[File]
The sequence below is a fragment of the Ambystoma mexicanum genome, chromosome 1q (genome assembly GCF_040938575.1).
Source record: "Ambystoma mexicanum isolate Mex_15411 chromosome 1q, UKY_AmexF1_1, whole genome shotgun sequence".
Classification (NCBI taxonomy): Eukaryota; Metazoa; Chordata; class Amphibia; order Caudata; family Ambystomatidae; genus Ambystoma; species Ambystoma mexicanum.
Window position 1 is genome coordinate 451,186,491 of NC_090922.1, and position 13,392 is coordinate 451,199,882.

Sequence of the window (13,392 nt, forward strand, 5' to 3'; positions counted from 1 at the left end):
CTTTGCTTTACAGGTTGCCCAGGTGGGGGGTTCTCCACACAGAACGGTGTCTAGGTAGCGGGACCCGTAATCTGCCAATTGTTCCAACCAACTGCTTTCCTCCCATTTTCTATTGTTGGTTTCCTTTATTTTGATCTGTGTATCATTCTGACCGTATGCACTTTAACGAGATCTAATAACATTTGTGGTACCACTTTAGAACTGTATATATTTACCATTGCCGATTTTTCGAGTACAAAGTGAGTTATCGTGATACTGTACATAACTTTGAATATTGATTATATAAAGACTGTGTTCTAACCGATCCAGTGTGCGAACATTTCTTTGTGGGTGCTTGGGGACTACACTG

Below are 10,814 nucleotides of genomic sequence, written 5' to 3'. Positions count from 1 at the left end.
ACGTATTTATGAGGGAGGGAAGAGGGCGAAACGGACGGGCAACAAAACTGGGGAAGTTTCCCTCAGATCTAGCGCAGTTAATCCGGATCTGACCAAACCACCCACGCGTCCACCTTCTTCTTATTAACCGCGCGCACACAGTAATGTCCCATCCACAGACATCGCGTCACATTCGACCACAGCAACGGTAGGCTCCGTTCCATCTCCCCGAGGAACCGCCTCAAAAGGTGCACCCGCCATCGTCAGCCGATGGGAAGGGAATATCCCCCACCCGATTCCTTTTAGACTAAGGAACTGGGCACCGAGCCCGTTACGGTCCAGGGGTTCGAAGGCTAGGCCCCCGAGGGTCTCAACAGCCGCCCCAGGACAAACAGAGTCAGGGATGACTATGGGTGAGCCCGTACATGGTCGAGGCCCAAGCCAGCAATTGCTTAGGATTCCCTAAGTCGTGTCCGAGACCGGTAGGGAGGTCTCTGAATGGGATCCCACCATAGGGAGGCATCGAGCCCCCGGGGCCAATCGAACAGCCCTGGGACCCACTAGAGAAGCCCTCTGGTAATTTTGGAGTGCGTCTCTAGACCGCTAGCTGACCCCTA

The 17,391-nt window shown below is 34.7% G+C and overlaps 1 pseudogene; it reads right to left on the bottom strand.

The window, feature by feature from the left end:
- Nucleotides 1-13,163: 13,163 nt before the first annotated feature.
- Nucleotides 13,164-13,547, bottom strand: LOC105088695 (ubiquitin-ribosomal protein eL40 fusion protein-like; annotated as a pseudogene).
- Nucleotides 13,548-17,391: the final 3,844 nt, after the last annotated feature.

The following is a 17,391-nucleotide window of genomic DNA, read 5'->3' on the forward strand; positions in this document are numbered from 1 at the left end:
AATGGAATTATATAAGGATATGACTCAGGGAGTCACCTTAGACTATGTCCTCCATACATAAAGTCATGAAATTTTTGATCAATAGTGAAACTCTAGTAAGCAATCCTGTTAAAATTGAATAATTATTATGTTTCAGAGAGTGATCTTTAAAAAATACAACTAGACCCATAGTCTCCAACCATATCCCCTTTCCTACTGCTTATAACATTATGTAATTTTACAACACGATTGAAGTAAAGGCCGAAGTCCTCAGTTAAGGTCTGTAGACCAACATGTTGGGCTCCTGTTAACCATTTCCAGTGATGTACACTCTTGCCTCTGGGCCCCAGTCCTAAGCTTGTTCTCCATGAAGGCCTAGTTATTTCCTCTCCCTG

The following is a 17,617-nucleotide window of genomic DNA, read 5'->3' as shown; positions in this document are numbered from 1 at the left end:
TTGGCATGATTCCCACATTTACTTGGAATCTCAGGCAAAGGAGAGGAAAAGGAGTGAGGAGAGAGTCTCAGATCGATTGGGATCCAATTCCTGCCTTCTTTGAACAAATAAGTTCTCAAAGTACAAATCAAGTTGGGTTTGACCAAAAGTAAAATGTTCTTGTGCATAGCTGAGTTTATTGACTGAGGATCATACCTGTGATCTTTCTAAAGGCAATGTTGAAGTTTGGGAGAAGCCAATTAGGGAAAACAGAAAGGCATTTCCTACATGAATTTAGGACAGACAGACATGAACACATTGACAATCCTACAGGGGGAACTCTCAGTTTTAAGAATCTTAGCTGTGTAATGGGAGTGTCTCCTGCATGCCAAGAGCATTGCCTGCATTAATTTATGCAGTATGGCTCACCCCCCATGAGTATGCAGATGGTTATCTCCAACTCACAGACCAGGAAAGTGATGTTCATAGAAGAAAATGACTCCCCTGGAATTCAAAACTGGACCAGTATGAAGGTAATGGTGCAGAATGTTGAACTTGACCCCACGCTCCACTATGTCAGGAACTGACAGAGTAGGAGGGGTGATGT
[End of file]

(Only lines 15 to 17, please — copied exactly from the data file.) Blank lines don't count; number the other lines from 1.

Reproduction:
AATGGAATTATATAAGGATATGACTCAGGGAGTCACCTTAGACTATGTCCTCCATACATAAAGTCATGAAATTTTTGATCAATAGTGAAACTCTAGTAAGCAATCCTGTTAAAATTGAATAATTATTATGTTTCAGAGAGTGATCTTTAAAAAATACAACTAGACCCATAGTCTCCAACCATATCCCCTTTCCTACTGCTTATAACATTATGTAATTTTACAACACGATTGAAGTAAAGGCCGAAGTCCTCAGTTAAGGTCTGTAGACCAACATGTTGGGCTCCTGTTAACCATTTCCAGTGATGTACACTCTTGCCTCTGGGCCCCAGTCCTAAGCTTGTTCTCCATGAAGGCCTAGTTATTTCCTCTCCCTG

The following is a 17,617-nucleotide window of genomic DNA, read 5'->3' as shown; positions in this document are numbered from 1 at the left end:
TTGGCATGATTCCCACATTTACTTGGAATCTCAGGCAAAGGAGAGGAAAAGGAGTGAGGAGAGAGTCTCAGATCGATTGGGATCCAATTCCTGCCTTCTTTGAACAAATAAGTTCTCAAAGTACAAATCAAGTTGGGTTTGACCAAAAGTAAAATGTTCTTGTGCATAGCTGAGTTTATTGACTGAGGATCATACCTGTGATCTTTCTAAAGGCAATGTTGAAGTTTGGGAGAAGCCAATTAGGGAAAACAGAAAGGCATTTCCTACATGAATTTAGGACAGACAGACATGAACACATTGACAATCCTACAGGGGGAACTCTCAGTTTTAAGAATCTTAGCTGTGTAATGGGAGTGTCTCCTGCATGCCAAGAGCATTGCCTGCATTAATTTATGCAGTATGGCTCACCCCCCATGAGTATGCAGATGGTTATCTCCAACTCACAGACCAGGAAAGTGATGTTCATAGAAGAAAATGACTCCCCTGGAATTCAAAACTGGACCAGTATGAAGGTAATGGTGCAGAATGTTGAACTTGACCCCACGCTCCACTATGTCAGGAACTGACAGAGTAGGAGGGGTGATGT